Of all the mistakes that Kodak made, perhaps the biggest one was that it failed to realize that film was just one way of being in the image business. That slowed its innovation. As a result, the company that drove the development of the camera business in the United States became a caretaker of the past. And, arguably, when Perez began leading it in a new direction in 2000, it was already too late to turn things around.

The church never asks itself often enough why it exists. The conversations among clergy are all too often about managing the bureaucracy, nonsense, and dysfunction that are a part of its life. The programming in churches is far too often focused on therapeutic and political topics.

Issues of "ecclesiology"—that dimension of theology that is meant to answer the question, "What is the church and why does it exist?"—have been relegated to the backwater of our conversations. As a result, we have confused what we do with how we've done it.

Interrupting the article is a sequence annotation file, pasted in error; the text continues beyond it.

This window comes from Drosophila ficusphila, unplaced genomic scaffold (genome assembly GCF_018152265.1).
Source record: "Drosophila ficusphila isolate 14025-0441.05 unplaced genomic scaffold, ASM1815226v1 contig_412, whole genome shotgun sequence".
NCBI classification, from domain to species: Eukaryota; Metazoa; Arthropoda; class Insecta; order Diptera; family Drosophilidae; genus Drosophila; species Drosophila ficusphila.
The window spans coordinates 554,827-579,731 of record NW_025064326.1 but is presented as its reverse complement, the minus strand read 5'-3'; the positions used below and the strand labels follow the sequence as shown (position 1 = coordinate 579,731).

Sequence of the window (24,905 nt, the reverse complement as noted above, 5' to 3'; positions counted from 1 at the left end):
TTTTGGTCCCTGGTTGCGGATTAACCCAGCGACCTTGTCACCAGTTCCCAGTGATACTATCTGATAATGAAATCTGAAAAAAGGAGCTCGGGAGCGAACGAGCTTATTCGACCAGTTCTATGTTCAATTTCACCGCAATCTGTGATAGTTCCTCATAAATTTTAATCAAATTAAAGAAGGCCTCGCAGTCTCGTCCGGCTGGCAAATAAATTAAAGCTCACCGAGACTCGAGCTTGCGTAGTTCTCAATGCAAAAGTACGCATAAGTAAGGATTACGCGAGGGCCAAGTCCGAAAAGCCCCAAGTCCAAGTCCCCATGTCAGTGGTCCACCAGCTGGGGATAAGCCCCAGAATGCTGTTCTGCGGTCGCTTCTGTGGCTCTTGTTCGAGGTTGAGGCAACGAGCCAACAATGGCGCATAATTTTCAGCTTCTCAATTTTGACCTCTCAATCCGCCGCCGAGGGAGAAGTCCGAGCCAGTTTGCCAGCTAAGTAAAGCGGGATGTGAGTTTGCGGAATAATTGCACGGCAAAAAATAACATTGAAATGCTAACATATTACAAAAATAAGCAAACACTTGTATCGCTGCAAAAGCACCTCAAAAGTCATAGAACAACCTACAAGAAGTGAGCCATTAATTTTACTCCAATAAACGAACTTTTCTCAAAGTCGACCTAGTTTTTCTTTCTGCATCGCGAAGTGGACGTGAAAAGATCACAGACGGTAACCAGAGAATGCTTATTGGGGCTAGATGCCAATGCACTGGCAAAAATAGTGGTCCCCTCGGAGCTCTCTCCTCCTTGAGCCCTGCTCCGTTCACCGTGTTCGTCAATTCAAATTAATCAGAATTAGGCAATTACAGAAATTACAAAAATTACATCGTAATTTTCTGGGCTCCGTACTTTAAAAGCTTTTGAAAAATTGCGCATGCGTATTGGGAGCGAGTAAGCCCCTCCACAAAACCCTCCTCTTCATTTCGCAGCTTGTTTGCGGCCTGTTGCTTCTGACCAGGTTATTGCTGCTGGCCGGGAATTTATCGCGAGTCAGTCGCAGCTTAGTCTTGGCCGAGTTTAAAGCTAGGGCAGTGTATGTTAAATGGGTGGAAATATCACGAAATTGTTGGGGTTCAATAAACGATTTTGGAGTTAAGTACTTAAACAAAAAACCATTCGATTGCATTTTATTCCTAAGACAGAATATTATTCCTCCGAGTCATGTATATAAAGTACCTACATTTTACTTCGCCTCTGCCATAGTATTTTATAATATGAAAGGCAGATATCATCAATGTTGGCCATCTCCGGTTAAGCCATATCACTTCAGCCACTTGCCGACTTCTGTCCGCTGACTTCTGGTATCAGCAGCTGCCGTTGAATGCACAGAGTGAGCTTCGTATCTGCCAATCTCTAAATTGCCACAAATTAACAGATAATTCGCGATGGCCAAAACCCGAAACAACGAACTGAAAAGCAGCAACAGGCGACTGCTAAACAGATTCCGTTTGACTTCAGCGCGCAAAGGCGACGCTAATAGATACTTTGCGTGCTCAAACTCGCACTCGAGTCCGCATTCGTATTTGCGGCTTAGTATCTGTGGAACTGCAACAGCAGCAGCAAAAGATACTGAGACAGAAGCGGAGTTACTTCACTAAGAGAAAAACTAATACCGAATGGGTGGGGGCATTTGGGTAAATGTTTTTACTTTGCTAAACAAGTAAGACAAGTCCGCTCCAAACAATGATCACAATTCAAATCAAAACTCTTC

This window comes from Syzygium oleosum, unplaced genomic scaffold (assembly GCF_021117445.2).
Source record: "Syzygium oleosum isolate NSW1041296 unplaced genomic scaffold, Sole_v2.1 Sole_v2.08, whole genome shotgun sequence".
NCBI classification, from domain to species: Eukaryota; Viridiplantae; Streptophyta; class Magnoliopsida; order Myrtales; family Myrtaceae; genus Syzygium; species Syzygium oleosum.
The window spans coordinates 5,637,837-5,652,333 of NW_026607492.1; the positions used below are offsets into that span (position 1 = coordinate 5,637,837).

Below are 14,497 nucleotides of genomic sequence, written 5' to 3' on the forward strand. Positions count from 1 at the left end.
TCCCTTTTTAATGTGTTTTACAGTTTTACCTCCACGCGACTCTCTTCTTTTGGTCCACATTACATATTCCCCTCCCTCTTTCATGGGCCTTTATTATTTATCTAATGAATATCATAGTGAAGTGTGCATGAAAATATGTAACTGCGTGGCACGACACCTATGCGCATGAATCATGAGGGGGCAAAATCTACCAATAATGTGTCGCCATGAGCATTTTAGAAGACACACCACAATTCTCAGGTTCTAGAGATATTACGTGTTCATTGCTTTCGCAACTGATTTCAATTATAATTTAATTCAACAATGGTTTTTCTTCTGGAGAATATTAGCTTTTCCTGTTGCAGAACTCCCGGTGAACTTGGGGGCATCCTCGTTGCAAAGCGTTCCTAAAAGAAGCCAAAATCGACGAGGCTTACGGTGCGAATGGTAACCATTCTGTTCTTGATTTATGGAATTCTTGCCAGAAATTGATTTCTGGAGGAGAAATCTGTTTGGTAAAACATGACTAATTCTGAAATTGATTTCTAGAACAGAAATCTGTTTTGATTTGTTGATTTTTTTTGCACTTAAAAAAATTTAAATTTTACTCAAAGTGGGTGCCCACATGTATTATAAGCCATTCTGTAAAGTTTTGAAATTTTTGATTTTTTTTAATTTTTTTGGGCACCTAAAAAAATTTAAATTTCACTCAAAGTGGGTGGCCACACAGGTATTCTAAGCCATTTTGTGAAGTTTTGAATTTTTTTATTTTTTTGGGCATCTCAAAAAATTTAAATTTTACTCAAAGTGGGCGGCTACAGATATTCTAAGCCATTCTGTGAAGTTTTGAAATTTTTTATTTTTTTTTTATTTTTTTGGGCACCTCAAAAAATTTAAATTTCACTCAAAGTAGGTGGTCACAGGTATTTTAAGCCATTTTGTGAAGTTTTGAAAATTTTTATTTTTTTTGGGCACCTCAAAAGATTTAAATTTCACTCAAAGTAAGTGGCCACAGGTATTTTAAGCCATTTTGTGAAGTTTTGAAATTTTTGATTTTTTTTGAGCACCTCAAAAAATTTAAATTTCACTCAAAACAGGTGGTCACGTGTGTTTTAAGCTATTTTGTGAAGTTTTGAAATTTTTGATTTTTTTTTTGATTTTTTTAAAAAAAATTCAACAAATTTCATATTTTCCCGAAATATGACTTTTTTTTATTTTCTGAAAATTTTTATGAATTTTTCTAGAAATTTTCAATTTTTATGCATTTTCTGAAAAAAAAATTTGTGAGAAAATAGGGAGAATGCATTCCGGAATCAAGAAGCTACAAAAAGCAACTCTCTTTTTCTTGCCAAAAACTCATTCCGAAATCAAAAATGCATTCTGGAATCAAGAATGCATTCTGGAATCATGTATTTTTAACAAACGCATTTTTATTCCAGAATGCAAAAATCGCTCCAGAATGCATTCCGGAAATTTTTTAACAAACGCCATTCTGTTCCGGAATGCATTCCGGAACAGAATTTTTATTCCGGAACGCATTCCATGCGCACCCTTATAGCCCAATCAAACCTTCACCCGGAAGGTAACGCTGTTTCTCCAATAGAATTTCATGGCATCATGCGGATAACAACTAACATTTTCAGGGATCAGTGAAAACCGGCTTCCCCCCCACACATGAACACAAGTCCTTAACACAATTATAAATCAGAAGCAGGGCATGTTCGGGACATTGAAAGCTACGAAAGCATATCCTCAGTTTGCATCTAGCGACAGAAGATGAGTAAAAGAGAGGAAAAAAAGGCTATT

There is nothing more difficult than letting go of the past. And there is nothing more likely to ground us in letting go of it, than grounding in our God-given purpose. There are a lot of good things that a church can do, but if it is not focused on making it possible to encounter the living Christ, there is little about the way we do things that deserves to endure—or needs to, really.

There is, of course, one last lesson to learn from Kodak.

As hard as it will be to see it go, the need to capture and preserve images will still be met. It is a need that marked the human experience before George Eastman began his work. It is a need that others already meet. And it will be an effort that others will continue to make.

Similarly, people will continue to need God and God will continue to find God's people, with or without us.